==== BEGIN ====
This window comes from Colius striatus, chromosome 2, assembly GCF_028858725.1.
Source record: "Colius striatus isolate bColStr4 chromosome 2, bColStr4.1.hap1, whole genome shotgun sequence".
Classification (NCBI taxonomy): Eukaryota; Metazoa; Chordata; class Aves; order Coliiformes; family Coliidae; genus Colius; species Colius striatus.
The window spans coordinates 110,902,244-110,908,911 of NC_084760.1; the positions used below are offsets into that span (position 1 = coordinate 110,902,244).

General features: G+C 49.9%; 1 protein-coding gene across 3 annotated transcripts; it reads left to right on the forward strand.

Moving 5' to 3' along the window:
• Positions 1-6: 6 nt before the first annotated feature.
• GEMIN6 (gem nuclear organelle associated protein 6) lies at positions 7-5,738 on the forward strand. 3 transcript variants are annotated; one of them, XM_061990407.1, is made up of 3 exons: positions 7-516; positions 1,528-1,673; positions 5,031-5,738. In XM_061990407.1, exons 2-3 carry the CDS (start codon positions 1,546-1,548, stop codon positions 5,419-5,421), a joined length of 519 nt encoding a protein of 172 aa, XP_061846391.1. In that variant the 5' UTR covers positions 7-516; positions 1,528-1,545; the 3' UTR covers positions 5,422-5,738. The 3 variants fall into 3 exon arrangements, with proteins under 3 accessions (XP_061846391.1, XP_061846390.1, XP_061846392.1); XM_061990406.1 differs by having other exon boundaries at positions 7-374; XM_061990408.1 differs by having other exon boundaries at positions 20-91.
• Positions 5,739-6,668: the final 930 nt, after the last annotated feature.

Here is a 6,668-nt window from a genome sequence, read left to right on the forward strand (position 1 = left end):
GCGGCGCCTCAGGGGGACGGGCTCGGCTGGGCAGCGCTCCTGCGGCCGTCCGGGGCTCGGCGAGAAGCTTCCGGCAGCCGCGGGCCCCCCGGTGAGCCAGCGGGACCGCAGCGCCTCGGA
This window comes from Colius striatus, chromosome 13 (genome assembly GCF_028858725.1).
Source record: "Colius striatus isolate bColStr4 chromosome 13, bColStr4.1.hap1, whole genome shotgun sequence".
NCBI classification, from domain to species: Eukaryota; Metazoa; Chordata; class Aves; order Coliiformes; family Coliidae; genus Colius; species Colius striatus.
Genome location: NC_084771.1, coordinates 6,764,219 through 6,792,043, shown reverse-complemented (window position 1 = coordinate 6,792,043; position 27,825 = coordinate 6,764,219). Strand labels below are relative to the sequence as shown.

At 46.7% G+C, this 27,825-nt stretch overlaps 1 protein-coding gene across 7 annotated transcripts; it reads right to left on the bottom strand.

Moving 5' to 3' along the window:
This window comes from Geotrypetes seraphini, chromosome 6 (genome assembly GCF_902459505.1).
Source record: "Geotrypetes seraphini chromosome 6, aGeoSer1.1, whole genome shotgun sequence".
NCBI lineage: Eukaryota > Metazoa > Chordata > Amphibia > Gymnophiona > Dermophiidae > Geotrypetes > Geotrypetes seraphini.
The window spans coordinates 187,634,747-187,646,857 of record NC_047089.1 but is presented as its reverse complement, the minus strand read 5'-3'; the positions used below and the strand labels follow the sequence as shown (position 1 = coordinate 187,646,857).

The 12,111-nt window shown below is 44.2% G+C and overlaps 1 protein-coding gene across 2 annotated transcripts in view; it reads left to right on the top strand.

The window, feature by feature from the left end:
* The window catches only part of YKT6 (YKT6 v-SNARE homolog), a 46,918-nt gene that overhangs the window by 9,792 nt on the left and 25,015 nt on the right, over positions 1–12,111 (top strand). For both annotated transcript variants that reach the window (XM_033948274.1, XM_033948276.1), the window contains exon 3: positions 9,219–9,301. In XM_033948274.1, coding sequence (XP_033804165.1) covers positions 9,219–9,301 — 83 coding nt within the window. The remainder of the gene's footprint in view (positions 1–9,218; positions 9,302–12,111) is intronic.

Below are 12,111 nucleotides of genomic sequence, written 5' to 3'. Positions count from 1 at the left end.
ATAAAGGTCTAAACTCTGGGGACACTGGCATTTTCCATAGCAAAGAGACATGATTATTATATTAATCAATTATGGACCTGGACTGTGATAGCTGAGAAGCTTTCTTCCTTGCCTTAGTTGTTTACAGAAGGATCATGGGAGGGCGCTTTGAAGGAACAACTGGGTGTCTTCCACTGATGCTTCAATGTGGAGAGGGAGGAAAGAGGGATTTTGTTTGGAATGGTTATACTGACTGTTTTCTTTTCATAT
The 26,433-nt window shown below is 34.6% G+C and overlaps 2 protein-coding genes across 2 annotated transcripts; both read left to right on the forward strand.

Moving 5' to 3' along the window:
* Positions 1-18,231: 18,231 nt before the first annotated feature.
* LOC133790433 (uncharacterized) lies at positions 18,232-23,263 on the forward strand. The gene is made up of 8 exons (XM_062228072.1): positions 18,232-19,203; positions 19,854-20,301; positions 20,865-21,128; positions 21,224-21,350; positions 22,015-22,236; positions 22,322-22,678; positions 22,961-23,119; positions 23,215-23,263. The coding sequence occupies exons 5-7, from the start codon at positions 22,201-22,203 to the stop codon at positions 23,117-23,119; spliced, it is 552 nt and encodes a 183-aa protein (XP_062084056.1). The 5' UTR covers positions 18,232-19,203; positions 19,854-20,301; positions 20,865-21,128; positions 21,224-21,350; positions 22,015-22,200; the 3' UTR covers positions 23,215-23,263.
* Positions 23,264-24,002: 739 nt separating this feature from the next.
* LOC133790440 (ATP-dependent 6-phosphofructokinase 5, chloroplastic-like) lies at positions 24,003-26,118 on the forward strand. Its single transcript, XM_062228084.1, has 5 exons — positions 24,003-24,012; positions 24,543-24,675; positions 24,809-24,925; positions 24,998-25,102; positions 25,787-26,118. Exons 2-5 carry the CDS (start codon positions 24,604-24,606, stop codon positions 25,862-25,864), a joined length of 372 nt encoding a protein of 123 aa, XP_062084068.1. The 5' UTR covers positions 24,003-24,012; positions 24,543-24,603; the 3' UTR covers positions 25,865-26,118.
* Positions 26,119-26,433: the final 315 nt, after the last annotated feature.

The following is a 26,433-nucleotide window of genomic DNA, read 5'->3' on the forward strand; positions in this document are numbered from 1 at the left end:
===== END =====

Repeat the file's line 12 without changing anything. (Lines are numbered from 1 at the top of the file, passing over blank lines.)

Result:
This window comes from Colius striatus, chromosome 13 (genome assembly GCF_028858725.1).